Lucy’s love affair with Japan started when she was 15. She visited Japan for the summer. As a student of Japanese, she discovered her love of languages. Languages connect people, as does a love of food. She lived with a Japanese family in Okayama, which tested her assumptions about Japanese people. Returning to the States, she shared with her family how much Japan had impacted her dreams. At that moment, she decided to return to Japan one day. No one believed her! She majored in Japanese and Japanese Culture in college.
Spending her junior year abroad in Tokyo, she attended Waseda University and lived with the Mitsui family. Every week, she and Mr. Mitsui would go to a local diner for dinner and talk, laugh and enjoy home cooking like grilled mackerel with miso soup, rice and pickles. She was their 21st foreign daughter but they remained number one in her heart until their deaths. After obtaining her degree from USC in Japanese and Japanese culture, she married a Japanese national and ended up living in both Tokyo and Nagoya, where she had the privilege to live as a local in that culture. While Lucy currently resides in the Bay area, Japan will remain in her heart forever.
Her culinary resume in Japan includes being a restaurant critic, food historian, writer, and the owner of her very own cooking school, Lucy’s Kitchen. As the editor of Gochiso-sama! (Thanks for the Meal)—her original culinary newsletter on Japanese cuisine, she shared her original Japanese recipes. As a food blogger, she continues her Japanese journey with a food blog (www.thanksforthemeal.net).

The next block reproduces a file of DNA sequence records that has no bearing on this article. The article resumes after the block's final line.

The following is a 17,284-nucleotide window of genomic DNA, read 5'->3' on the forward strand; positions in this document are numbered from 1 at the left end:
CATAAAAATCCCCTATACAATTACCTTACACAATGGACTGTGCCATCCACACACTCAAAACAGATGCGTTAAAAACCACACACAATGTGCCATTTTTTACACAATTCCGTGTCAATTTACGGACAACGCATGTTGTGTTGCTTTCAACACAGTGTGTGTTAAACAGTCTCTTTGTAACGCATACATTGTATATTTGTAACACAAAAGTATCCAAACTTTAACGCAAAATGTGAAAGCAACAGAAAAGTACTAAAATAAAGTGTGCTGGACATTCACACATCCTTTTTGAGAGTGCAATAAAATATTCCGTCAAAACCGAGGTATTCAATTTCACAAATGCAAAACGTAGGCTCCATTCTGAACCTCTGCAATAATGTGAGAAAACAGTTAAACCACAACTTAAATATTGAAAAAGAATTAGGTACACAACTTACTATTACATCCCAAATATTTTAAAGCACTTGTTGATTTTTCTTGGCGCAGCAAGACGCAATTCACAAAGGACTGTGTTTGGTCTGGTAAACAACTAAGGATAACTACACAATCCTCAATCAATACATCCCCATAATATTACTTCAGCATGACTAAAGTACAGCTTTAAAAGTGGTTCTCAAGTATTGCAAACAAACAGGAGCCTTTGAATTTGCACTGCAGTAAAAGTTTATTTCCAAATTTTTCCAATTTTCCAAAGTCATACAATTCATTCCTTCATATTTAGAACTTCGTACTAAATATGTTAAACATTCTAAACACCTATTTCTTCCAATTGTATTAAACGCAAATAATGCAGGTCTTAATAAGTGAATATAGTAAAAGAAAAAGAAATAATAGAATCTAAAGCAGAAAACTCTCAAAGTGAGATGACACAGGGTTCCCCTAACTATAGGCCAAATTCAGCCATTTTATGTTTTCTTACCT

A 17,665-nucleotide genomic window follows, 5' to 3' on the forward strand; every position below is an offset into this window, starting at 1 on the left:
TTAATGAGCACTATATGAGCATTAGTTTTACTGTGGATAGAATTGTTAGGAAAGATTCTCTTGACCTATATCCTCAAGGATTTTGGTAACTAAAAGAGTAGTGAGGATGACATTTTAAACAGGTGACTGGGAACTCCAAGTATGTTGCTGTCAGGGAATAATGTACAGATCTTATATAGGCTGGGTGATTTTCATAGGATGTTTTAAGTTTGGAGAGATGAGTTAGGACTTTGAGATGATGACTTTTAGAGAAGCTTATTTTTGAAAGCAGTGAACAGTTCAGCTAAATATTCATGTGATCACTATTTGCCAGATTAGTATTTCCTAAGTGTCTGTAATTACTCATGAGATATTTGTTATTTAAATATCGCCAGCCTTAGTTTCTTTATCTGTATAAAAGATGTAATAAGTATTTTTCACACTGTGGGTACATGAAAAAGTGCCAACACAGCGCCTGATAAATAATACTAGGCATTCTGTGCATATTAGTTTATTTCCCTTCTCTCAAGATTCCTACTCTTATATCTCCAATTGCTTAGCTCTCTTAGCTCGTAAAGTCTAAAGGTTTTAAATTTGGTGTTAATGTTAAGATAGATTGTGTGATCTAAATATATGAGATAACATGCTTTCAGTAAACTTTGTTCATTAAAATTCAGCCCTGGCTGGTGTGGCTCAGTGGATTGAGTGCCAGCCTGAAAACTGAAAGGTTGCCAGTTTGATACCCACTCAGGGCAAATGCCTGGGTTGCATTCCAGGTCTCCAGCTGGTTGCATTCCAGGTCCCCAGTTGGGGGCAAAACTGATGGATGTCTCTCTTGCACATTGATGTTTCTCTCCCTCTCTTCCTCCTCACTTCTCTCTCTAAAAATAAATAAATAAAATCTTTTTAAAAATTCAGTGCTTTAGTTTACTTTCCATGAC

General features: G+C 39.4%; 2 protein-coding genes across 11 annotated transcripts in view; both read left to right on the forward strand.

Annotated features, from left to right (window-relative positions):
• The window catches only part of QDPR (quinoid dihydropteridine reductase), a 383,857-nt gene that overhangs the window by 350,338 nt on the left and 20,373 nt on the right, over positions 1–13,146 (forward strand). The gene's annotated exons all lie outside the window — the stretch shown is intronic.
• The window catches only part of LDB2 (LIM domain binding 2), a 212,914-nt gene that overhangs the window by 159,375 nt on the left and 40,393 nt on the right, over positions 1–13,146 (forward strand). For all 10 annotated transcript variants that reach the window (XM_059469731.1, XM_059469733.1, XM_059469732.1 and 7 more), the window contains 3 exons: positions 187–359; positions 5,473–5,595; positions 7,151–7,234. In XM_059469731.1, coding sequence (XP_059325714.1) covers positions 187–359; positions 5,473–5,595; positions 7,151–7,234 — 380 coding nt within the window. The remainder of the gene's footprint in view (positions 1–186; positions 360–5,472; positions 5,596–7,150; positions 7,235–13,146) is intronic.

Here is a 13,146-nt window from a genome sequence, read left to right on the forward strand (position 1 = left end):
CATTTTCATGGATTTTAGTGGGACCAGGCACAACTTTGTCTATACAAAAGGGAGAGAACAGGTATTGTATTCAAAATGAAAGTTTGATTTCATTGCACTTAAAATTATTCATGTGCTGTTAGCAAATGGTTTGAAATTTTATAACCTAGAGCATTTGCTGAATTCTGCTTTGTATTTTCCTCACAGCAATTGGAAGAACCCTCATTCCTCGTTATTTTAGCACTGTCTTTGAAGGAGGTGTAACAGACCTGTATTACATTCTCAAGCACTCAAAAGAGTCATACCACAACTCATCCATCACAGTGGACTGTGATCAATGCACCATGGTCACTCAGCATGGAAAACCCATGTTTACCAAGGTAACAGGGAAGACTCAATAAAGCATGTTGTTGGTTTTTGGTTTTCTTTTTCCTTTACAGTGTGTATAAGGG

Lucy’s cookbooks The Wonderful World of Osechi: Japanese New Year’s Recipes and Easy Japanese Recipes for the Home Cook are available for purchase, both through Kindle and softcover through Amazon.
As her extension of her love of Japan, she also offers Zen Coaching (sessions) with Lucy, (www.lucyseligman.com) an opportunity to explore how the mind, body and spirit can be nourished to help you live your dreams.
Why Thanks for the Meal?
Lucy created this website as a way to share her love of Japanese food by introducing, teaching, and promoting Japanese recipes, ingredients, and food history. As for choosing “Thanks for the Meal” as the blog’s name, well that has special meaning too. Read about it here >>
This artwork was created by Sally Lewis who reinvigorated and refreshed the logo from my original newsletter (Gochiso-sama!) on Japanese cuisine. I fondly call her “Sushi Girl.” Based on a drawing from the Edo Period (1603-1868), I believe.